# generators of $\mathbb{Z}_p^*$ are all the elements in $\mathbb{Z}_p^*$?

I know that a finite group with a prime number of elements is cyclic and every element in the group is a generator for the group.

Thinking about $(\mathbb{Z}_p^*, \cdot)$ I thought that the order of $(\mathbb{Z}_p^*, \cdot)$ was $p$, so that every element in the group had to be a generator, but then I pondered the fact that I had to remove the 0 and so $(\mathbb{Z}_p^*, \cdot)$ had to have cardinality $p-1$, and so the theorem shouldn't be applied anymore.

This also explained to me the presence in $(\mathbb{Z}_p^*, \cdot)$ groups (lets say $(\mathbb{Z}_{19}^*,\cdot)$) of particular elements which generate the entire group named "primitive roots" (the group generators if I understood well), and that not every element of the group is a primitive root.

Is all that I wrote correct? Did I make the correct reasoning?

• You are right, $\mathbb{Z}_p^\ast$ has $p-1$ elements, so almost always we cannot deduce immediately that the group is cyclic. Indeed it is cyclic, but this requires proof, and the proof takes more than a little work. Because of this, I find the "this explained" part puzzling, since the existence of primitive roots is not obvious. – André Nicolas Jun 26 '16 at 22:43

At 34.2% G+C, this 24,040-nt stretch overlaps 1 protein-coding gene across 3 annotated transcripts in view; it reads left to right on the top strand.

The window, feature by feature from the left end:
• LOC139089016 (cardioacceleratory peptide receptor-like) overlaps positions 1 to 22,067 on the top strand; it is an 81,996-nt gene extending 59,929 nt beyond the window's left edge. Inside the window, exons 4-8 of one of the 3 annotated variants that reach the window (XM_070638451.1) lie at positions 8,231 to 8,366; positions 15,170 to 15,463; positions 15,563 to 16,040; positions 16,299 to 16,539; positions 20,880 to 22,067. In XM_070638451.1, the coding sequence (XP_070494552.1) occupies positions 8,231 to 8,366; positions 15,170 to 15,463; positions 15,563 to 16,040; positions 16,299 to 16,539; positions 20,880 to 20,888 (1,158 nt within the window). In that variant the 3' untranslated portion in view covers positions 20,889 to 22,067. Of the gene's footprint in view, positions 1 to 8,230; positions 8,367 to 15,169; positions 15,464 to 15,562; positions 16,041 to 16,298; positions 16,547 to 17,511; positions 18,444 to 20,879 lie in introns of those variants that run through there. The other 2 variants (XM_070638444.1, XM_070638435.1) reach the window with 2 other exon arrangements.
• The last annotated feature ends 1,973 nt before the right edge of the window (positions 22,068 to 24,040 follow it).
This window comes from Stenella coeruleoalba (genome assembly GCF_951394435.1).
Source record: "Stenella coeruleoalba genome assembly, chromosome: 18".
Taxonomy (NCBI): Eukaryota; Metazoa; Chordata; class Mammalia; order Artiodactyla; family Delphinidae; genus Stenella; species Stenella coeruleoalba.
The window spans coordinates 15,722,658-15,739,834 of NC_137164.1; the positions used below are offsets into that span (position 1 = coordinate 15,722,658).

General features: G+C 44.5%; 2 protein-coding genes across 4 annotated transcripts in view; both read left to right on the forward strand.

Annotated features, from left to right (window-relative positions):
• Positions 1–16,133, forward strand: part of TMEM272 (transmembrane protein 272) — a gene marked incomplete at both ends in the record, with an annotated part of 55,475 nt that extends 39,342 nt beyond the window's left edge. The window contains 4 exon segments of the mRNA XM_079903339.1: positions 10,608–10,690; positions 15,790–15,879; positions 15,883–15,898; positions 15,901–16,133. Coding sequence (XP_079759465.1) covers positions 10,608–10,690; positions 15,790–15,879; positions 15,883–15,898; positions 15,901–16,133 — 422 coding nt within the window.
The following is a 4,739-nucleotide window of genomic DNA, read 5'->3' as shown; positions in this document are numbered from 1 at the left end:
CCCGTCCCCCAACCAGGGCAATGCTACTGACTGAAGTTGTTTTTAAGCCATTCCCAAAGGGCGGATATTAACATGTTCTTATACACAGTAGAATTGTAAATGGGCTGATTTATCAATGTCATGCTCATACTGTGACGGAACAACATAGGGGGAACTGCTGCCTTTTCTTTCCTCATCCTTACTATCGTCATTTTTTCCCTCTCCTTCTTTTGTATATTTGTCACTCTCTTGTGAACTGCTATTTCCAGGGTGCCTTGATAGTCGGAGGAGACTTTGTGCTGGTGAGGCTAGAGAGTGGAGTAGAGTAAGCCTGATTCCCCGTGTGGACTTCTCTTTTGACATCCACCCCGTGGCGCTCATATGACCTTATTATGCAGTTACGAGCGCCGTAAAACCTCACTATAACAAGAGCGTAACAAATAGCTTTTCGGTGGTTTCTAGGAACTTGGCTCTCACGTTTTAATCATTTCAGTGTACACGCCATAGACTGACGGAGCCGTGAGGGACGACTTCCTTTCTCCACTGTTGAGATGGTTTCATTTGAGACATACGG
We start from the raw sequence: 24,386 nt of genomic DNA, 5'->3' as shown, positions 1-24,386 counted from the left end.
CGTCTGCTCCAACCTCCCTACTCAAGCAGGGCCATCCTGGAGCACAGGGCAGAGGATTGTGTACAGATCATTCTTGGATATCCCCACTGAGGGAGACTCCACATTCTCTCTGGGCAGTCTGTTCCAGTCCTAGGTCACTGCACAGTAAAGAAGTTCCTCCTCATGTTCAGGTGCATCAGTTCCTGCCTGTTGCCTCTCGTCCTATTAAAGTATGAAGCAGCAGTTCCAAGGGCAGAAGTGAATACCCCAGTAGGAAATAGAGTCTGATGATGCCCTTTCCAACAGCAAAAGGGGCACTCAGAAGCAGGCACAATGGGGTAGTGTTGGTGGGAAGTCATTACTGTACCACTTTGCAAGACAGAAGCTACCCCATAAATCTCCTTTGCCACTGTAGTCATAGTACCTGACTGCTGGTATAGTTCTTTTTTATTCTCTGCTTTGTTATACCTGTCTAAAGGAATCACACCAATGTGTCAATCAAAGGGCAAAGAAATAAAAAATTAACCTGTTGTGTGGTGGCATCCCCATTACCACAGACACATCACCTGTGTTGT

• I maybe explained myself bad: I read from another book (written tofether with an intuitive explanation rather then a formal proof) that in $(\mathbb{Z}_p^*, \cdot)$ there were primitive roots that generated the group – Alessio Martorana Jun 26 '16 at 22:54
• It is true that there are primitive roots modulo $p$ for every prime $p$, and also for $p^n$ and $2p^n$ when $p$ is an odd prime. – André Nicolas Jun 26 '16 at 22:58
• Yes, the same sentence of the book =) – Alessio Martorana Jun 26 '16 at 23:00

You are correct. The order of $\mathbb{Z}_p^*$ is $p-1$, so it is not a priori cyclic. However, it turns out to be a nontrivial fact that it is cyclic; and not every element is a generator, because (for instance) 2 divides $p-1$ and so there is an element of order $2$.
Actually finding a generator is very difficult in full generality. As far as I know, it's still open whether $2$ is a generator mod $p$ for infinitely many $p$.
• Finding the generator is easy: most things are generators. Just try things until you find one; either in order or randomly chosen, and you're nearly guaranteed to pick one after a handful of tries. The only time things get difficult is when $p-1$ is difficult to factor, because you need to know the factorization to fully prove if something generates (but not if you just want to be almost completely sure). – user14972 Jun 26 '16 at 22:50
• @AlessioMartorana: Sort of related. But in the discrete logarithm problem, you already know a generator $g$, and given $a$ you want to find $k$ such that $g^k=a$ (in the group). – André Nicolas Jun 26 '16 at 23:01